The black-collared lovebird (Agapornis swindernianus) is a small bird that belongs to the Agapornis genus of lovebirds. These birds are also known as Swindern's lovebirds, known as a lovable pet bird species native to the Central African regions. These lovebirds can be tough to take care of as pets since their diet is region-specific to Africa. As a result, it is often difficult and costly to provide them food from their native regions.
Black-collared lovebirds are mostly green in color but have a range of colors under their plumage such as blue, yellow, brown, and red. They look similar in size to the black-masked lovebird but lack a black face.
The black-collared lovebird (Agapornis swindernianus), also known as the Swindern's lovebird is a small parrot that belongs to the lovebird family of the Agapornis genus. These birds are mostly green with red and yellow parts and are native to Africa. Black-collared lovebirds are further divided into the subspecies, Agapornis zenkeri and Agapornis emini.
The Agapornis swindernianus are common in Liberia and Cameroon, the Agapornis zenkeri is native to Cameroon, Gabon, and Congo and Agapornis emini is native to the Democratic Republic of the Congo and Uganda.
Following a similar pattern study in most bird species in the aviculture industry, the black-collared lovebird belongs to the Aves class of animals.
The black-collared lovebird's native habitat is large and vast in the central region of Africa. The population of this small parrot species appears to be stable with both breeding and non-breeding individuals thriving in their natural population range.
The black-collared lovebird (Agapornis swindernianus) is one of many bird species native to the Central African range. This species is distributed throughout this area, The Swindern's lovebird is native to Liberia and Cameroon, whereas the zenkeri and emini subspecies are native to Gabon, Congo, the Democratic Republic of the Congo, and Uganda.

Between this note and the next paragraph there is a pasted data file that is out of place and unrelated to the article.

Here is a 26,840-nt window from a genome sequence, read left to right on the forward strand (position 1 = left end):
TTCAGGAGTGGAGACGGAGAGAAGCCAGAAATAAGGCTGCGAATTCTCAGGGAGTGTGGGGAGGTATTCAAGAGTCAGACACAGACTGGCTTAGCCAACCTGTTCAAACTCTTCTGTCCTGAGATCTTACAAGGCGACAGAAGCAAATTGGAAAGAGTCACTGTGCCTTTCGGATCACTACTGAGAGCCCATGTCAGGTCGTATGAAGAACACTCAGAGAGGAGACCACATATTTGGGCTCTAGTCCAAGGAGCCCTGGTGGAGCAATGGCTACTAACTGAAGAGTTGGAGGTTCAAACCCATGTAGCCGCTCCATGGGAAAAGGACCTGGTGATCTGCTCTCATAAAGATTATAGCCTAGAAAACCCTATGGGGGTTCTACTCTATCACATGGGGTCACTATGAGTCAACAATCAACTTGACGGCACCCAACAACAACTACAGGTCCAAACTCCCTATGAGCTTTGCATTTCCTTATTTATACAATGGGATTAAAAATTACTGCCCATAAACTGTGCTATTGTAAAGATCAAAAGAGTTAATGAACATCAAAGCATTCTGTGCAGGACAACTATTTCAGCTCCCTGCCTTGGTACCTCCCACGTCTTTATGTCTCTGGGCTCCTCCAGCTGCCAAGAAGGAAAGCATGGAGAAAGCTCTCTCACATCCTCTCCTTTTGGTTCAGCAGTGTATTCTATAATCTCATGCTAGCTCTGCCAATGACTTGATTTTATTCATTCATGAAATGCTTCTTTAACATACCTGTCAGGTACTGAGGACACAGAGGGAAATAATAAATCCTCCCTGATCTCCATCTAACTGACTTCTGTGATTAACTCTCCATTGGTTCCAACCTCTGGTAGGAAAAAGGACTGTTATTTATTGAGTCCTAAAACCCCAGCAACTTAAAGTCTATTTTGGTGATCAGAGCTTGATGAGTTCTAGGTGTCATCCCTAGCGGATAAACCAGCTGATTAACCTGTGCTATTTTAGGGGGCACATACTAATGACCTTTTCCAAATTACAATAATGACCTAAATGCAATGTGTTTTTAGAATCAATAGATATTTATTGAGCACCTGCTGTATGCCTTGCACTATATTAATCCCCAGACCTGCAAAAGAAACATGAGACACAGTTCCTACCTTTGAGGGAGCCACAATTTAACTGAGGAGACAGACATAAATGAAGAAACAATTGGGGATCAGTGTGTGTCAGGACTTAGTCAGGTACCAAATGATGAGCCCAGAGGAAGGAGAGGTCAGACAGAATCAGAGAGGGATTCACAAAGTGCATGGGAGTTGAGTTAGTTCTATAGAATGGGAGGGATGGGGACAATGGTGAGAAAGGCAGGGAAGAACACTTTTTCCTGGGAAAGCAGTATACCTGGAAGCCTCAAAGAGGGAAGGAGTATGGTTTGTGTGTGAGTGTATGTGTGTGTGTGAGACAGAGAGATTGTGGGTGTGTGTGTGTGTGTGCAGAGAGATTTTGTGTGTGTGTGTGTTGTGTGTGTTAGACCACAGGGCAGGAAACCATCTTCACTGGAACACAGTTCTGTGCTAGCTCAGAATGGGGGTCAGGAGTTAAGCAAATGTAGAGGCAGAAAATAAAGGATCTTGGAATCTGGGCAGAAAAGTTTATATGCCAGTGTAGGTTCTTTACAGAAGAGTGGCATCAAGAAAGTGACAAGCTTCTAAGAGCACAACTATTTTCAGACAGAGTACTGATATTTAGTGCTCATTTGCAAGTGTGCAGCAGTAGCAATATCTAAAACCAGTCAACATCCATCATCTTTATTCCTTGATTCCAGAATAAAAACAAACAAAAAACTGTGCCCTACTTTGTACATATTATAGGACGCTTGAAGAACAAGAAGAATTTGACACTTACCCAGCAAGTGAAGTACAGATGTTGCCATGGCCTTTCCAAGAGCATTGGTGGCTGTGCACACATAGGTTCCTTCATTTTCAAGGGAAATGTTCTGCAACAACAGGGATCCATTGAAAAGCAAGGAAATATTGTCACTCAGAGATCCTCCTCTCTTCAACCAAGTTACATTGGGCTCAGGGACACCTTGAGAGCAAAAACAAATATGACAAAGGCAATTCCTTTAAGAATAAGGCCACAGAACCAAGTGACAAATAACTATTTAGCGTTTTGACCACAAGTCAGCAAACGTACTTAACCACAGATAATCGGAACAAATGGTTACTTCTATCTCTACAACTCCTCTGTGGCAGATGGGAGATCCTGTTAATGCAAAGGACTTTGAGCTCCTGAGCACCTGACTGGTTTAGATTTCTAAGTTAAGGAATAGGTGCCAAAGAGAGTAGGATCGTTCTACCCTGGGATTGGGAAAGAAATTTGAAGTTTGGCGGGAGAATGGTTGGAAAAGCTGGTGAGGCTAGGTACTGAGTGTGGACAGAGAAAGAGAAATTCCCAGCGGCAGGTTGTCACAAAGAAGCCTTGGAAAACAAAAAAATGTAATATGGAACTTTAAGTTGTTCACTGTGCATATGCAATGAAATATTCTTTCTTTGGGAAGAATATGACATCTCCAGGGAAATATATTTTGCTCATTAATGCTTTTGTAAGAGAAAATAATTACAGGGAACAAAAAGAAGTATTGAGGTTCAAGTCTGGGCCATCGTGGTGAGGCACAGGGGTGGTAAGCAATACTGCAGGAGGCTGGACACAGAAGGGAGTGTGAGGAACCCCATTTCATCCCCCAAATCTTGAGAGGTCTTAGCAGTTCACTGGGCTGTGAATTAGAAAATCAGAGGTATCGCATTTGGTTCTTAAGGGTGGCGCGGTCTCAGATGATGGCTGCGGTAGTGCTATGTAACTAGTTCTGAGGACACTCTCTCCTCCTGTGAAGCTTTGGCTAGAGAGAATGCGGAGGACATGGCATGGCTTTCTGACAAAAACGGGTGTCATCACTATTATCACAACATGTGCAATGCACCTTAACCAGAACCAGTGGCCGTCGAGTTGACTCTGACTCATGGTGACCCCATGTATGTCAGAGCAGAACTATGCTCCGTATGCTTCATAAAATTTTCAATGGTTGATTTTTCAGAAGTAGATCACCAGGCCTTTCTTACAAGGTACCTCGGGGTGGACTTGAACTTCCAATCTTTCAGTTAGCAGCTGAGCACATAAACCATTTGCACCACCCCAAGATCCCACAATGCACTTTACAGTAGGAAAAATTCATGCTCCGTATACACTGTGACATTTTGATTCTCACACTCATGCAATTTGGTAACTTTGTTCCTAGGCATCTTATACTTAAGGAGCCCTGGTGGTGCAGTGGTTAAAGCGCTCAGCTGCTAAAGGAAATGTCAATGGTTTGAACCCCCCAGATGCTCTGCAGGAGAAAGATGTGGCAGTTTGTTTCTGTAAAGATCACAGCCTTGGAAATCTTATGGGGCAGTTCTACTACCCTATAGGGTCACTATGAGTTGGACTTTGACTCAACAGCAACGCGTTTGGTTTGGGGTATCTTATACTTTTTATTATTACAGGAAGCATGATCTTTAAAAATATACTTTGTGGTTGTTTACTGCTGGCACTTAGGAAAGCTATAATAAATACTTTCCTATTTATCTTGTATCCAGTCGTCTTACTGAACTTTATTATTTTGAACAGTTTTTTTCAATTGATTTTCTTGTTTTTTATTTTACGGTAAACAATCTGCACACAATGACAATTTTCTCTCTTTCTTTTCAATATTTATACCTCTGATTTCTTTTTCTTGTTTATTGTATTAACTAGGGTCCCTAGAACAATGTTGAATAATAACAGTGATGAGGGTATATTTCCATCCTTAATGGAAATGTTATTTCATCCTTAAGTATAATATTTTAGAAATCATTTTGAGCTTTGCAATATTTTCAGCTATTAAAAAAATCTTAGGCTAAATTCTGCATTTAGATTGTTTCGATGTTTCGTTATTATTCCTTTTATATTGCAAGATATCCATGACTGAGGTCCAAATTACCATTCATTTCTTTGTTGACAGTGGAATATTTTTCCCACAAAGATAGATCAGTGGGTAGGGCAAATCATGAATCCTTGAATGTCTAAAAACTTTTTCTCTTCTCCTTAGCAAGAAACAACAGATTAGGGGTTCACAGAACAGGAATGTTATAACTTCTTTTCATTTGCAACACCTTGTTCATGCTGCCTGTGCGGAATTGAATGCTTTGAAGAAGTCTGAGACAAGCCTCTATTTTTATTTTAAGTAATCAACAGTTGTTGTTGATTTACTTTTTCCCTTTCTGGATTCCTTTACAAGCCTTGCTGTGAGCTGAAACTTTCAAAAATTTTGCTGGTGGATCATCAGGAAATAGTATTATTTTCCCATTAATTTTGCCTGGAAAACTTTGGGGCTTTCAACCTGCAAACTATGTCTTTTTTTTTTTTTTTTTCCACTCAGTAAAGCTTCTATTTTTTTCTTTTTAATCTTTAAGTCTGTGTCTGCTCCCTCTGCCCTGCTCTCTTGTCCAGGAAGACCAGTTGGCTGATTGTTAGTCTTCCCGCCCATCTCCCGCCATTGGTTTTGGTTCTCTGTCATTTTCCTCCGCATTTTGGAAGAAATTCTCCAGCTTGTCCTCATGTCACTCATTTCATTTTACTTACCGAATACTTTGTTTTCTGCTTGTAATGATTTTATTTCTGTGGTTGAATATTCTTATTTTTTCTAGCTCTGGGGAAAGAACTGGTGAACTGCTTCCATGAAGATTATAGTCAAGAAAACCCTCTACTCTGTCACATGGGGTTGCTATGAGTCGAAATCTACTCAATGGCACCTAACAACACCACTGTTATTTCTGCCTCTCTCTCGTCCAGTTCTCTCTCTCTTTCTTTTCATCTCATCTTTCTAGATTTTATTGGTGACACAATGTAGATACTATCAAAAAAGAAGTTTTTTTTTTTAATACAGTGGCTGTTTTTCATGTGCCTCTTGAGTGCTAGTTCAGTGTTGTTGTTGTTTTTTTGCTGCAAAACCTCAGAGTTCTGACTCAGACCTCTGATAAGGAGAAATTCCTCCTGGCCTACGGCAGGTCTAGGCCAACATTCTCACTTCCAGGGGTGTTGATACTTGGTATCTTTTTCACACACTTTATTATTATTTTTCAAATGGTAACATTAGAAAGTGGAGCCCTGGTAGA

These shy birds nest and feed on top of the forest canopy. They do not interact with humans.
In their native wild habitat range, this species of lovebirds is mostly found in the upper parts of the forest canopy among fir trees. They portray a shy behavior which makes them hard to spot in the wild.
The Swindern's lovebird, like most species of lovebirds, is social when it is feeding and breeding.
This parrot species can also live in captivity if they are given the time to properly interact with their owners and if their dietary requirement of the green fig tree is fulfilled.
The lifespan of this species of lovebirds is estimated to be between 1o-15 years. This lifespan can be extended to one or two more years if they are given a balanced diet of fig trees in captivity.
Since these birds are rarely found in the wild, there is not much information or description of their breeding habits in aviculture. However, it is known that the black-collared lovebird male and black-collared lovebird female bird population is monogamous in nature and reach sexual maturity between the age of 9-10 months. Monogamy is an important aspect of the social behavior of this lovebird species.
The black-collared lovebird (Agapornis swindernianus) is at no threat of a steep decline in population, although they are rare in Central Africa, primarily in Liberia, Ghana, and the Republic of Congo. Due to the scattered population, these birds are evaluated as a Least Concern species on the IUCN Red List.
The black-collared lovebird appearance is different for adults and juveniles. Adults are often green and have a narrow nape that is black in color. A dull yellow neck band is visible below the collar. A deep blue or local lower back can be seen that continues to the upper tail coverts which are primarily black in color. The adult black-collared lovebird's primary and secondary feathers are typically black. A green underwing is visible with a green tail and red tail feathers, rounded off with a black tip. The bills are usually grayish or black with yellow eyes.